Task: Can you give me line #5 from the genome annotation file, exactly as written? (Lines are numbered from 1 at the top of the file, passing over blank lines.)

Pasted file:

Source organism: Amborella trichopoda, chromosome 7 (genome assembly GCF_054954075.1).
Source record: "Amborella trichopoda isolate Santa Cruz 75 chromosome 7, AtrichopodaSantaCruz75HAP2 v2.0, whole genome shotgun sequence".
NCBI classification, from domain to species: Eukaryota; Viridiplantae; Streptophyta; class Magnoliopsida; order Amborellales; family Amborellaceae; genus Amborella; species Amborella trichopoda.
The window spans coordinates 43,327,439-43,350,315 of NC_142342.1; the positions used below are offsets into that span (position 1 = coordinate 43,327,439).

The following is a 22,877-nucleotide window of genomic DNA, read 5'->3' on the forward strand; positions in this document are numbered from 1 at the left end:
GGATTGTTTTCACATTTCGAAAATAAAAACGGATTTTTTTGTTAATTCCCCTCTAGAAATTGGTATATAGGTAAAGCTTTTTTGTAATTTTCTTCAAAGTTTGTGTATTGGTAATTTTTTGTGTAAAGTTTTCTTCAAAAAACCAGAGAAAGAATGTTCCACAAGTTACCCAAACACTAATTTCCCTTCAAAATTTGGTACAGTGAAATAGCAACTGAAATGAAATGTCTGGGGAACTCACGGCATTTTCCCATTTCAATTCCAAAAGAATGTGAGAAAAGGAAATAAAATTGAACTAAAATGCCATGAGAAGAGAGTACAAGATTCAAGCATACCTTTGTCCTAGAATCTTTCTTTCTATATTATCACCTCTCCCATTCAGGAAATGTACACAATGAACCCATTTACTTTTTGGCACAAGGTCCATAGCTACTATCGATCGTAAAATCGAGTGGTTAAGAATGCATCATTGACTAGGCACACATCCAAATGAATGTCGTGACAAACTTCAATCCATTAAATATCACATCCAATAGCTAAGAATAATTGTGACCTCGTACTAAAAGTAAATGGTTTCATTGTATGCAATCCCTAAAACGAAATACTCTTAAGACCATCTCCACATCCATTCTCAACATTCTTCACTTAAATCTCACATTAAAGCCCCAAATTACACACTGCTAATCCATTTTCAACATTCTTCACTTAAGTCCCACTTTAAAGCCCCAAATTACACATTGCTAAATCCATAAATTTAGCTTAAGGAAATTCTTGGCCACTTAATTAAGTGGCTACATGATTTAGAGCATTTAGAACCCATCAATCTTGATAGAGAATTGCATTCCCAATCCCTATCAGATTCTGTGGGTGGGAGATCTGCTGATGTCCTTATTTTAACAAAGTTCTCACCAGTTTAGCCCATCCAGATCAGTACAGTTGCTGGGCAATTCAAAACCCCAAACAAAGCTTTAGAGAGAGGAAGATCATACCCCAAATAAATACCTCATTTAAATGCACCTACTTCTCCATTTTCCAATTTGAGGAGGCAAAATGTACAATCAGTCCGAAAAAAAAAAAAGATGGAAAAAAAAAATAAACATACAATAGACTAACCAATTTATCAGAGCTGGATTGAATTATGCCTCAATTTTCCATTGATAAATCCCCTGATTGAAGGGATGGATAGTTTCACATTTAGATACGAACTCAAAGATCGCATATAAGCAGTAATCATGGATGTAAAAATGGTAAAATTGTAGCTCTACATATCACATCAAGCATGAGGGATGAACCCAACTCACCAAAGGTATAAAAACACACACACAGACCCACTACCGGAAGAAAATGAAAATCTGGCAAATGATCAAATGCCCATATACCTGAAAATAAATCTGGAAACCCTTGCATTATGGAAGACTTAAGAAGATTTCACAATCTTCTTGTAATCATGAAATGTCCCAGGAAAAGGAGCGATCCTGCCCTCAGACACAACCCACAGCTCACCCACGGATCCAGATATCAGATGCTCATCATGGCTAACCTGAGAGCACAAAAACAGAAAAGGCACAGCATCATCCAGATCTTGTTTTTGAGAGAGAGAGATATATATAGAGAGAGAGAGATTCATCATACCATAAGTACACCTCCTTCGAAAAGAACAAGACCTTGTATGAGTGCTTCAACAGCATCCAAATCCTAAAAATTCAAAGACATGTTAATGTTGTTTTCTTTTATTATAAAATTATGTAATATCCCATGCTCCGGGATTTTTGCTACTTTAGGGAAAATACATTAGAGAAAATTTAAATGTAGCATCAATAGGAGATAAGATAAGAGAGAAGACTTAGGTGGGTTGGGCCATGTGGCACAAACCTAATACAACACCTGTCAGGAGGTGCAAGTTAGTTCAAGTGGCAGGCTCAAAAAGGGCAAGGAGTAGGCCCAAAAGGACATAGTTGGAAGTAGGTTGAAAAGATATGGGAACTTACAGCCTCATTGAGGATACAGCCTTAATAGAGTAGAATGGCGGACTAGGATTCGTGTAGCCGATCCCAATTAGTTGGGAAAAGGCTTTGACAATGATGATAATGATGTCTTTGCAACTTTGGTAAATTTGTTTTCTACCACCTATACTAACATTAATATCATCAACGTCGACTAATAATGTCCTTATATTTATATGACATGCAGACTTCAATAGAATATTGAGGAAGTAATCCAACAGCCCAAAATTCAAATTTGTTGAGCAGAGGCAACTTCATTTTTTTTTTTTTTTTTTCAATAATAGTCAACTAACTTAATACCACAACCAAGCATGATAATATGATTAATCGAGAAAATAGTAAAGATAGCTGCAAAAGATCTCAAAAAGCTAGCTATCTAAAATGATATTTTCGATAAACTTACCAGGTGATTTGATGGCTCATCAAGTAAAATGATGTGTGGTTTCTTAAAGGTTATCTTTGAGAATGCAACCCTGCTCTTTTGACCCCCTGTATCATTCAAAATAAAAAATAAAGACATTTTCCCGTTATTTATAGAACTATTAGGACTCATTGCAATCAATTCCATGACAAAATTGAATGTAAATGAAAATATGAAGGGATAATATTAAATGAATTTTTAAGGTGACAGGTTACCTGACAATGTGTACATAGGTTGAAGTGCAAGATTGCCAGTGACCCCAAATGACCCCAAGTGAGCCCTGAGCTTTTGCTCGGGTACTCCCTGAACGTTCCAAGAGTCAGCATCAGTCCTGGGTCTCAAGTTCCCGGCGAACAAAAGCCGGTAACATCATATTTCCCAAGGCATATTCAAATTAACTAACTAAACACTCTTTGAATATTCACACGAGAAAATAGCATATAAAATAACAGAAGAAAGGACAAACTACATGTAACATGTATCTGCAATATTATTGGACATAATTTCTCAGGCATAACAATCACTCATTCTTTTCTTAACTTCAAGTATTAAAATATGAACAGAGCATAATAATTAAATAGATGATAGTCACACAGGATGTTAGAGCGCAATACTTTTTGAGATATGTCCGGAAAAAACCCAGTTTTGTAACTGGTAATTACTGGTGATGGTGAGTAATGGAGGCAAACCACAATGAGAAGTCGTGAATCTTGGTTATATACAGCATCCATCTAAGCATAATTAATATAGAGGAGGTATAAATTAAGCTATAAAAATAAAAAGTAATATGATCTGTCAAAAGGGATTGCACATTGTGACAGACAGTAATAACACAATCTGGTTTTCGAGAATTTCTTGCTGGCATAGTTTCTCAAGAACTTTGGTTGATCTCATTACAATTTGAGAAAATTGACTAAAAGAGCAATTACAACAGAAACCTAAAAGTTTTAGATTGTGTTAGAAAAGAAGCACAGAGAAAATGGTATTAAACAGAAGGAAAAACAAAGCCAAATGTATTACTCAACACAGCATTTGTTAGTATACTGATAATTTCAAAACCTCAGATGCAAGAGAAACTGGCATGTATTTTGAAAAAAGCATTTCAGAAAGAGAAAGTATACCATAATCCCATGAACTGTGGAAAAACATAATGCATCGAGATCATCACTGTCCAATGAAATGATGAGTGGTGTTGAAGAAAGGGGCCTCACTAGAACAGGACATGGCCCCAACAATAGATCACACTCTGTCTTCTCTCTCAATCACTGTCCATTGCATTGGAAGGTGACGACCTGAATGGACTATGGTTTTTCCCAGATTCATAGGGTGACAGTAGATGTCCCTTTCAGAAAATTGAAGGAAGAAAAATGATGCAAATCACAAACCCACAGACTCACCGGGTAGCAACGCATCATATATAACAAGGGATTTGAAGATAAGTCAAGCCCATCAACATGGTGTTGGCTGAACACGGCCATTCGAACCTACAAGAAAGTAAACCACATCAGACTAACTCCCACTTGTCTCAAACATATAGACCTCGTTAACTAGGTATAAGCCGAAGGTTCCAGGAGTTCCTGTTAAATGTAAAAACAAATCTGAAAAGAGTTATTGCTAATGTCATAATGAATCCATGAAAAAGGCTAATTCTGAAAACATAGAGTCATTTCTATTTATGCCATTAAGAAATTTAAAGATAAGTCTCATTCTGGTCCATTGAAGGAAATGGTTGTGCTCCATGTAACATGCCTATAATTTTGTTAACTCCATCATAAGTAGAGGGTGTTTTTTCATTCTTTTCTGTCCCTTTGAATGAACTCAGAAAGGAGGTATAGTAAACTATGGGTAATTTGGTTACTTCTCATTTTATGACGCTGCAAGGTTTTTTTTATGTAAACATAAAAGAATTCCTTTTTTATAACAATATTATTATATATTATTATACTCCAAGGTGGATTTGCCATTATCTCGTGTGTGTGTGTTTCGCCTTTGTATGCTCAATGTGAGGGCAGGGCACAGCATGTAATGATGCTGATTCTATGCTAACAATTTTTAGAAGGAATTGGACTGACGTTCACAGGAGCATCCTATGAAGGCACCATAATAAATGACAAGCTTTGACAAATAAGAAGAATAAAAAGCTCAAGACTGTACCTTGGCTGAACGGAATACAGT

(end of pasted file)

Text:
The following is a 22,877-nucleotide window of genomic DNA, read 5'->3' on the forward strand; positions in this document are numbered from 1 at the left end: